Found In

Countries where the plant has been found are listed here if the information is available

Weed Potential

Right plant wrong place. We are currently updating this section. Please note that a plant may be invasive in one area but may not in your area so it’s worth checking.

Conservation Status

IUCN Red List of Threatened Plants Status :

Related Plants
Latin NameCommon NameHabitHeightHardinessGrowthSoilShadeMoistureEdibleMedicinalOther
Rumex abyssinicusSpinach RhubarbPerennial3.0 -  LMHSNM10 
Rumex acetosaSorrel, Garden sorrelPerennial0.6 3-7  LMHSNM534
Rumex acetosellaSheeps Sorrel, Common sheep sorrelPerennial0.3 4-8 FLMHSNM431
Rumex angiocarpusCommon sheep sorrelPerennial0.3 0-0  LMHSNM10 
Rumex aquaticusRed Dock, Western dockPerennial1.8 0-0  LMHSNWeWa13 
Rumex arcticusArctic DockPerennial0.0 -  LMHSNWe21 
Rumex arifoliusMaiden SorrelPerennial1.2 -  LMHSNM10 
Rumex berlandieriamamastlaPerennial0.6 -  LMHSNM10 
Rumex browniiSwamp DockPerennial0.6 -  LMHSNM20 
Rumex bucephalophorusred dockAnnual/Perennial0.0 -  LMHSNDM10 
Rumex conglomeratusSharp Dock, Clustered dockPerennial1.0 0-0  LMHSNM12 
Rumex crispusCurled Dock, Curly dockPerennial0.6 4-8  LMHSNM232
Rumex daiwoosour dockPerennial1.0 -  LMHSNMWe12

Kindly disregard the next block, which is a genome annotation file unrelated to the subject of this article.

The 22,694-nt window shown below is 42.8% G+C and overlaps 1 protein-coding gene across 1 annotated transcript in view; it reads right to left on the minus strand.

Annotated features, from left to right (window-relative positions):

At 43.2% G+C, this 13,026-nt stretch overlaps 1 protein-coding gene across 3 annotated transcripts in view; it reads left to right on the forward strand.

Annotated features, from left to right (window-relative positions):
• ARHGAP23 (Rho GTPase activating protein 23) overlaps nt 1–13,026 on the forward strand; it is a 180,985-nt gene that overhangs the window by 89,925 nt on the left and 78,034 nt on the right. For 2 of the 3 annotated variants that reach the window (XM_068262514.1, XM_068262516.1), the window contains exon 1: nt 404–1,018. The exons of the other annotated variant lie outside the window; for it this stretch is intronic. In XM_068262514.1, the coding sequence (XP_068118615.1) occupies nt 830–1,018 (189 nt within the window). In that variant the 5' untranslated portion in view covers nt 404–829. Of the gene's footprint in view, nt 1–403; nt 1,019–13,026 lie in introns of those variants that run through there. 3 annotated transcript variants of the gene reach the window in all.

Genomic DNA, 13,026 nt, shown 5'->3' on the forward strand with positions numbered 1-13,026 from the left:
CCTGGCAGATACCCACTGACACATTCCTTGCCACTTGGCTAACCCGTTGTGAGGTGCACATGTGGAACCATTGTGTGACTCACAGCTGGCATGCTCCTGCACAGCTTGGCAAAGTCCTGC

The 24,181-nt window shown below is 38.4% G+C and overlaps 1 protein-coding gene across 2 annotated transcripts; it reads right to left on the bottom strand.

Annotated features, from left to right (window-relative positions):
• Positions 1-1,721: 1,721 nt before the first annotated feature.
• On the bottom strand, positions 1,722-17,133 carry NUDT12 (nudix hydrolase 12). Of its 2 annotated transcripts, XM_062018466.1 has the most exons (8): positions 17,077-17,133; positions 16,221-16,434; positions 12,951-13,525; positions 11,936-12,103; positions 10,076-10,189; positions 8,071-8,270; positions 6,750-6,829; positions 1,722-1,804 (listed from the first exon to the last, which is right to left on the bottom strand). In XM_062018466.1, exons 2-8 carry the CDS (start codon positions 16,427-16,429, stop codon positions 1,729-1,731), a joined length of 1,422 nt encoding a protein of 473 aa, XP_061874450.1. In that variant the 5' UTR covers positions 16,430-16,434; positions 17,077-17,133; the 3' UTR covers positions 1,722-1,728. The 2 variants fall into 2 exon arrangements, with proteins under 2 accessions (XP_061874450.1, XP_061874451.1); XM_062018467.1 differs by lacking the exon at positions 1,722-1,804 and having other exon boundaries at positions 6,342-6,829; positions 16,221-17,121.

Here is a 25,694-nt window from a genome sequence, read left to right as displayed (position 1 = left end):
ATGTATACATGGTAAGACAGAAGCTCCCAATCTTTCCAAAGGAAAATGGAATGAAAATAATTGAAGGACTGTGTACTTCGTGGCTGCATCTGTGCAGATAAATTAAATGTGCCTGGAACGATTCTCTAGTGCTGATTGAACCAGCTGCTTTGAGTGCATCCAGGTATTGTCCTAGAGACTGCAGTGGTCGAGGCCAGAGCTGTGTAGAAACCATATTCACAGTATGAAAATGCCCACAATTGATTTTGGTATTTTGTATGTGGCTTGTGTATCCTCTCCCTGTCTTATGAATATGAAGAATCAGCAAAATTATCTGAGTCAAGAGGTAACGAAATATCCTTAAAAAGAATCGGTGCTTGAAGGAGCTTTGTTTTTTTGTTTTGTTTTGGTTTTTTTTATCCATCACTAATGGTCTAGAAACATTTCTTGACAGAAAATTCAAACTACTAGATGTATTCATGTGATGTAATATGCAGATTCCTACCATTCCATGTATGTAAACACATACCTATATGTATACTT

Rumex dentatustoothed dockAnnual/Biennial0.6 -  LMHSNM11 
Rumex gmelinii Perennial1.0 -  LMHSNMWe10 
Rumex graminifoliusGrassleaf sorrelPerennial0.1 0-0  LMHSNM10 
Rumex hastatus Perennial1.0 -  LMHSNDM22 
Rumex hydrolapathumGreat Water DockPerennial1.8 5-9  LMHSNMWeWa11 
Rumex hymenosepalusCanaigre, Canaigre dockPerennial1.0 0-0  LMHSNM22 
Rumex japonicus Perennial1.0 -  LMHSNM20 
Rumex longifoliusdooryard dockPerennial1.2 -  LMHSNM11 
Rumex maritimusGolden DockAnnual0.5 -  LMHSNMWe12 
Rumex mexicanusMexican DockPerennial1.0 -  LMHSNM12 
Rumex nepalensis Perennial1.2 -  LMHSNM12 
Rumex obtusifoliusRound-Leaved Dock, Bitter dockPerennial1.0 4-8  LMHSNM123
Rumex occidentalisWestern DockPerennial1.8 -  LMHSNM11 
Rumex patientiaHerb PatiencePerennial1.5 5-10  LMHSNM310
Rumex paucifoliusFewleaved Dock, Alpine sheep sorrelPerennial0.0 0-0  LMHSNMWe10 
Rumex pulcherFiddle DockPerennial0.5 -  LMHSNDM10 
12

Growth: S = slow M = medium F = fast. Soil: L = light (sandy) M = medium H = heavy (clay). pH: A = acid N = neutral B = basic (alkaline). Shade: F = full shade S = semi-shade N = no shade. Moisture: D = dry M = Moist We = wet Wa = water.

 

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Author

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Botanical References

200